The health and value of the modern economy has long been gauged purely on quantitative measures such as gross domestic product, growth rates and productivity. A concerted focus on advancing the qualitative aspects of jobs and working lives will prove to be the next step forward.
Overall, the picture the report paints of the British workplace is positive for a majority of employees: Most said they were satisfied with their jobs, while 80 percent said they had good relationship with their managers and 91 percent said they had good relationships with their colleagues. Nearly 60 percent said they would choose to work even if they didn’t have to. Nonetheless, substantial numbers of respondents identified overwork, stress, and mental health concerns related to their jobs, pointing to shortcomings in the impact work is having on their quality of life.
Three in ten workers told the CIPD they suffered to some extent from “unmanageable” workloads, while 6 percent said they were regularly swamped with “far too much” work each day. While 30 percent reported feeling “full of energy” at work most of the time, 22 percent said they often felt “under excessive pressure,” another 22 percent said they felt “exhausted,” and 11 percent reported feeling “miserable.” And although 44 percent said work had a positive impact on their mental health overall, a full 25 percent said the opposite. In terms of their physical health, only 33 percent said they thought work had a positive impact versus 27 percent who said its effect was negative.
The Utah-based company CHG Healthcare Services, which provides medical care in rural areas of the western US, regularly ranks on Fortune magazine’s annual list of the 100 Best Companies to Work For. Deseret News reporter Jason Lee highlights the innovative way the company helps its employees manage their mental health, which factors into its high levels of employee satisfaction:
For the past six years, the health care staffing company has offered its employees and family members access to a free on-site health clinic. Over time, the clinic’s providers learned that 3 out of 5 patients were visiting the clinic for issues related to mental health, so the company decided to add mental health counselors to its on-site facility, giving employees access to those services while in the office. …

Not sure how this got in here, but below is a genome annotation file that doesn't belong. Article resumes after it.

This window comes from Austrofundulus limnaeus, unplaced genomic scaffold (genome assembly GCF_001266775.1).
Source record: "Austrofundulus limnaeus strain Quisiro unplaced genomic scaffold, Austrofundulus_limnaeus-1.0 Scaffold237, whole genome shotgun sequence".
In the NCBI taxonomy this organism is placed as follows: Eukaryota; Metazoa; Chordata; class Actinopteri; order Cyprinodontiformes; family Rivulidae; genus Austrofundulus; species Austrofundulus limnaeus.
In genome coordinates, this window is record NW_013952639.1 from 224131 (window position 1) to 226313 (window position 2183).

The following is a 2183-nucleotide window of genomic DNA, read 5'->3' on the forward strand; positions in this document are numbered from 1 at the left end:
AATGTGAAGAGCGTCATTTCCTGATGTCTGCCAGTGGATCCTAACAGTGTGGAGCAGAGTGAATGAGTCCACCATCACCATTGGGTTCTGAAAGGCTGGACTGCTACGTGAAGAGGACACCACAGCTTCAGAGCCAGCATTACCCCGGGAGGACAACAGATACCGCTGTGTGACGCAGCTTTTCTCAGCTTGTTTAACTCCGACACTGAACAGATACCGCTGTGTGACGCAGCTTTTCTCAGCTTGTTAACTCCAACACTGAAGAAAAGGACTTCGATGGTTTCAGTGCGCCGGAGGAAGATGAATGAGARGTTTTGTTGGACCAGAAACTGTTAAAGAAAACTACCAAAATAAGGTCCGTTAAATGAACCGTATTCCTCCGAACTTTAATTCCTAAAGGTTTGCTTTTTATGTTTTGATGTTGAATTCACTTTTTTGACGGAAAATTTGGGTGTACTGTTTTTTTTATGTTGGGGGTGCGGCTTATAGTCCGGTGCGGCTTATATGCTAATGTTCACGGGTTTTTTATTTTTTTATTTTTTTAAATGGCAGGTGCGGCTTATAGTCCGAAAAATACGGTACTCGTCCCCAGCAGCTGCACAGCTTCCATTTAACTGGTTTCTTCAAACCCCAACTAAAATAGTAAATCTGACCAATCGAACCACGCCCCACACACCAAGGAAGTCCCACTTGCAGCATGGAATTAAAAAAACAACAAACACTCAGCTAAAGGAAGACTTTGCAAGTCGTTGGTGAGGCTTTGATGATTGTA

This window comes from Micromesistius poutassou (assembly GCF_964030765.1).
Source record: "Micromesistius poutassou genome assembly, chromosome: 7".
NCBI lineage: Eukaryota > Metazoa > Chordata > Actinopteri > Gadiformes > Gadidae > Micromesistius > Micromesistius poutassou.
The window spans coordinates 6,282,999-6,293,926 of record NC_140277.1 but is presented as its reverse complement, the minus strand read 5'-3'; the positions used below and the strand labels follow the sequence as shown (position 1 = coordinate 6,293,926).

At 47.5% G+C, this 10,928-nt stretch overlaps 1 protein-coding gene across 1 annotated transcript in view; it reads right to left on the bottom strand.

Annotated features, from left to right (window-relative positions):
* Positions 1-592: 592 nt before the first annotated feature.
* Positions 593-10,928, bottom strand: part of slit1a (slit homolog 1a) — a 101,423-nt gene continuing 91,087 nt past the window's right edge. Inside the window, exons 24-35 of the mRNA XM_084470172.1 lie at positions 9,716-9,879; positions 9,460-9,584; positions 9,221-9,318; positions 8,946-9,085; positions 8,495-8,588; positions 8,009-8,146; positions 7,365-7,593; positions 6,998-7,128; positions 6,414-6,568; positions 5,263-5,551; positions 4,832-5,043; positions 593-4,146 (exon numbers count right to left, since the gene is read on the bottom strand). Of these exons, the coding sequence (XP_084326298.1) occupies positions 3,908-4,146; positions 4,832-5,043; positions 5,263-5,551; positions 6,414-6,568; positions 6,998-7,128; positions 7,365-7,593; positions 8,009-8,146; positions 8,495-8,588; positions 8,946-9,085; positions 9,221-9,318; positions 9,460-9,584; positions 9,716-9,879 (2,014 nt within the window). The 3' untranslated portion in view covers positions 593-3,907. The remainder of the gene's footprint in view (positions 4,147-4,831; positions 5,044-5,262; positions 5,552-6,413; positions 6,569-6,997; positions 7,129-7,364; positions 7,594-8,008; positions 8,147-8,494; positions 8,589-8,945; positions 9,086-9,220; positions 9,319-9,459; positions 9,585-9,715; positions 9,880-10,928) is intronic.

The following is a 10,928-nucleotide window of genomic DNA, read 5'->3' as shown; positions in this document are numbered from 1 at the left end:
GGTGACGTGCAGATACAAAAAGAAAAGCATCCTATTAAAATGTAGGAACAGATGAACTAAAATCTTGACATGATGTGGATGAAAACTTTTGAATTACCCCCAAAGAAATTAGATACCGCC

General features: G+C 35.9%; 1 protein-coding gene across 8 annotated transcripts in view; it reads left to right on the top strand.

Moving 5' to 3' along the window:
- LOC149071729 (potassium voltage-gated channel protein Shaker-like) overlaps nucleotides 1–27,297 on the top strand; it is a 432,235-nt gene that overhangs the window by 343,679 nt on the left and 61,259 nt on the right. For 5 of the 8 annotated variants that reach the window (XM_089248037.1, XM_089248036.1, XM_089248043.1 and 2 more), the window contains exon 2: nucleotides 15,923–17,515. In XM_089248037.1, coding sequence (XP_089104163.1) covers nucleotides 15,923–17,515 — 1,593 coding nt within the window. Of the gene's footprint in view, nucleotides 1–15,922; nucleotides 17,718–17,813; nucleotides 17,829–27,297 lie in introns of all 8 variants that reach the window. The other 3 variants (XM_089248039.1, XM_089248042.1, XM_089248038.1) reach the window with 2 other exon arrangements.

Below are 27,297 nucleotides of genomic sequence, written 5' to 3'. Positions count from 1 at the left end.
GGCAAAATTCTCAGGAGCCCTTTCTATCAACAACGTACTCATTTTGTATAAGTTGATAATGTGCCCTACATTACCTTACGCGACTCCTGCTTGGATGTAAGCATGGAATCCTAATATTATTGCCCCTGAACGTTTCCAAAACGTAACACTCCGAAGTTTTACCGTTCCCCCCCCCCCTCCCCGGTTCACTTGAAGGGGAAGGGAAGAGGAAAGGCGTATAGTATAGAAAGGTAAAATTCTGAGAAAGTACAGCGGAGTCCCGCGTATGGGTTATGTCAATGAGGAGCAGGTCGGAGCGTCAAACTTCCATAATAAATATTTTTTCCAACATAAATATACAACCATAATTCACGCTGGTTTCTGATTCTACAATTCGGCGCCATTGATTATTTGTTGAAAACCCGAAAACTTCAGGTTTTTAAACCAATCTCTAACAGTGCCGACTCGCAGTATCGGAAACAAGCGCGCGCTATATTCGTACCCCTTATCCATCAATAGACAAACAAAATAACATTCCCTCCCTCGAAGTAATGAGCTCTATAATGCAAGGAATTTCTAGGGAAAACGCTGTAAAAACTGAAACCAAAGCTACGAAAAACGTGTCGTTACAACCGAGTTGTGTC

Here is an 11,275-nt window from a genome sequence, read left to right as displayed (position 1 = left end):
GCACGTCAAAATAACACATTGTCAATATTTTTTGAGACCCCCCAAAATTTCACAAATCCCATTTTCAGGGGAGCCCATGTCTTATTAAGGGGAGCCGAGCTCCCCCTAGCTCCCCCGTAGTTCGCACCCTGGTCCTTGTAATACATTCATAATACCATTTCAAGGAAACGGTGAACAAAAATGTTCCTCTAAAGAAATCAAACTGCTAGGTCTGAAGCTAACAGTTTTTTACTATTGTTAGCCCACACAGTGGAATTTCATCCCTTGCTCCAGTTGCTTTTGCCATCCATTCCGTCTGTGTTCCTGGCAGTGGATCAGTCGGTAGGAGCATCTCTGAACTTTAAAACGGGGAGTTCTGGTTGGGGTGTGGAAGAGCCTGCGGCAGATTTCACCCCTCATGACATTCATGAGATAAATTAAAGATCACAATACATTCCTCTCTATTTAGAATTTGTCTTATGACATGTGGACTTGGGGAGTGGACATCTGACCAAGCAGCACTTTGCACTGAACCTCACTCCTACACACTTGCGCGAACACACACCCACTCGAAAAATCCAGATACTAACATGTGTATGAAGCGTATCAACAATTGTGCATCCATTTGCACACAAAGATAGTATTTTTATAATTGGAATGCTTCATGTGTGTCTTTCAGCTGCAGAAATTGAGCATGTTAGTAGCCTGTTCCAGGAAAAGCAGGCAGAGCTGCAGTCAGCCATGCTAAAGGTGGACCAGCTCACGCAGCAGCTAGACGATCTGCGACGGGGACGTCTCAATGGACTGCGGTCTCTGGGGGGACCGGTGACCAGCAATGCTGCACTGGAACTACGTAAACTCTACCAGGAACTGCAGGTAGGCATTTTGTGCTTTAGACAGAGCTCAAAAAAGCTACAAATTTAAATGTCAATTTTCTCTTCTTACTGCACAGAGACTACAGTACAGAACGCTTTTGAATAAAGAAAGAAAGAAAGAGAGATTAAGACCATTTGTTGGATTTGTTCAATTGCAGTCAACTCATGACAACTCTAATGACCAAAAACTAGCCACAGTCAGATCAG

[Vice president of talent management Nicole] Thurman said providing the mental health clinic is less about the money and more about taking a holistic approach to providing for the overall health and well-being of employees. … She noted the mental health programs are breaking even at an approximate monthly cost of about $8,500.
“We estimate the amount we are spending is what we are saving when people go to our onsite clinic instead of going somewhere else,” Thurman said. “The benefit to our people seems very positive and long-term impact will need to be assessed.”
The holistic approach to employee wellbeing CHG embraces is precisely the best practice our research at CEB, now Gartner, recommends. Our recent work on wellbeing finds that a holistic program covering employees’ physical, emotional, and financial wellbeing has a 33 percent greater impact on engagement than one that covers only physical wellbeing.
Psious, a virtual reality and augmented reality technology company, originally designed its products to help therapists combat anxiety disorders in patients via immersion therapy. For example, as Helen Lock of the Guardian reports, for patients with a crippling fear of insects, the therapist could expose them to their fears using VR without having to find a bunch of bugs in real life. The company has now expanded its offering to help businesses promote mental health. The vision is that instead of venting angrily around the water cooler or seething internally, there are always-on methods to support employees with depression or anger and provide an outlet to direct their feelings in a healthy way.